Bill, Lou and friends
Bill and Lou have won friends around the world. Letters have arrived at the Herald, via email, from Portugal, Ireland, England and around the United States, mostly pleading for the lives of the two oxen. Green Mountain College has reportedly been flooded with angry messages.
It is safe to say that the college’s decision to send the two animals to slaughter has excited alarm around the globe precisely because it was a deliberate decision. Farm animals are sent to slaughter every day in every country. Veal calves are chained in confining little houses before they are dispatched. Chickens are crowded into cages. Pigs and beef cattle are maintained in squalid, crowded feedlots covered in their own waste, stuffed with grain then trucked to their demise.
But it is the fate of two animals whose end will be the result of a thoughtful, deliberative process that has produced an outcry. Probably it is because it puts the fact of animal slaughter squarely before us as a human choice. Yet that is precisely why Green Mountain College carried out its exercise in humane animal husbandry and thoughtful decision-making. It is part of an educational program about sustainable agriculture.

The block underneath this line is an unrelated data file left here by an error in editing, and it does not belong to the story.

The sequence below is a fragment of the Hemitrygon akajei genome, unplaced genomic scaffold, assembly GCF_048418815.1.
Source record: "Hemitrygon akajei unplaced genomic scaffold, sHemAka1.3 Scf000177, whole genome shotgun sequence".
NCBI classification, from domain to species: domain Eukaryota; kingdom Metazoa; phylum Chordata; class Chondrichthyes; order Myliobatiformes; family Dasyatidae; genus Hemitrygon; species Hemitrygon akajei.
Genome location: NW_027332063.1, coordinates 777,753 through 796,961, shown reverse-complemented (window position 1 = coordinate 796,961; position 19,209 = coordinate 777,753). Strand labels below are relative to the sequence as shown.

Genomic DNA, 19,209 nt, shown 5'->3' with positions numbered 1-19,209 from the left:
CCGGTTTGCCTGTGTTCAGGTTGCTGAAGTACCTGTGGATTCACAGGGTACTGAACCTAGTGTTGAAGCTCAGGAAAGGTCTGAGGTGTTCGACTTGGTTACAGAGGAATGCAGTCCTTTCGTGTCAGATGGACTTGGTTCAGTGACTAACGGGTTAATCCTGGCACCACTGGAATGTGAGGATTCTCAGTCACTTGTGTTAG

The cruelty involved in raising animals for slaughter is a fact of life — if you want to call it cruelty. The end to which Bill and Lou are headed is ordinary and common. Their lives are what have been consequential. They have allowed a college community to understand that agriculture is about cycles of life and death. That is a useful sort of education.